This is a cross-post by Marc Goldberg
On May 13th 1967 the USSR provided doctored satellite imagery showing a mobilisation of Israeli forces on the Syrian border. No one is quite sure why it was that they decided to do this but the end result was that a war that looked like it might happen on May 12th actually did happen on June 5th (almost exactly 46 years ago). The result of that war was a huge victory for Israel that changed the map of the Middle East.
Now the Russians are back, this time they’ve left the satellite imagery to Google Earth and provided if not the actual S-300 missile system an iron clad guarantee that they will provide them and now the promise of 10 Mig 29 fighter jets, a very powerful weapons platform indeed.
Now I’m wary about calling any weapon platform a ‘war winning’ weapon. The first version of the S-300 missile system came out in 1979 making it the same age as me. Now I can’t find out anywhere whether the Syrians are about to get an S-300 weapons system that was built then or one that was built more recently. In fact I doubt one was built all that recently since the Russians are already (well it has been 33 years) using an upgraded version called the S-400.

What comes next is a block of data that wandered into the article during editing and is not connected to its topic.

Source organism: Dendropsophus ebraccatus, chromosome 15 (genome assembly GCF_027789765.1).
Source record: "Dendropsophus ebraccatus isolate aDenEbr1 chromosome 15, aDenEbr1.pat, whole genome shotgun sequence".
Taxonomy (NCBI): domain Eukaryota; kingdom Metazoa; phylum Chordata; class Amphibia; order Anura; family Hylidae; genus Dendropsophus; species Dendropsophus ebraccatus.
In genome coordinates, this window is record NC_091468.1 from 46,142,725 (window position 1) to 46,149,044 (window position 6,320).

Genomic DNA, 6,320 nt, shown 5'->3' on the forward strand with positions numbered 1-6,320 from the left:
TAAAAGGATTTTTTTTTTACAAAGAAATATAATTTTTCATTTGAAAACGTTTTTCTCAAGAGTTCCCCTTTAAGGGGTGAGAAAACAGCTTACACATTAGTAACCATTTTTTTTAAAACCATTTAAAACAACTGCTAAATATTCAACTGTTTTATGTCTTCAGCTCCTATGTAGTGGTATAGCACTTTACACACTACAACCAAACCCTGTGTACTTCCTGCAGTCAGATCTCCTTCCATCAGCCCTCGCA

The missiles were ordered by the Syrians in 2010 when the Assad regime’s predicament wasn’t as bad (arguably) as it is now. I do know that our Defence Minister is taking this pretty seriously and that when he says that the S-300 ”is a threat, and I can testify that the deal is not making headway. The shipments have not left yet. Let’s hope they won’t, and if they do, we’ll know how to act” it’s worth listening, especially to that last part.
The Lebanese civil war had been raging for three years before the situation on the Northern border was so intolerable that the IDF made a foray into Lebanon all the way up to the river Litani. It had been raging for 5 years when the IDF invaded all of the way up to Beirut. I am wondering how long the conflict in Syria is going to continue before Israel is dragged into it. We’ve already been hit by mortars, rockets and gunfire, I doubt that the situation on the border is going to become anything other than more tense as the war in Syria continues.
I wonder how long it will be before the Russians promise to deliver yet another game changing weapons system, or make another promise that is aimed squarely at Syria’s most powerful neighbour. I don’t know how or why they find it so important to meddle quite to the extent that they do but I am certain that, just like in 1967, the outcome will not be one which they anticipated.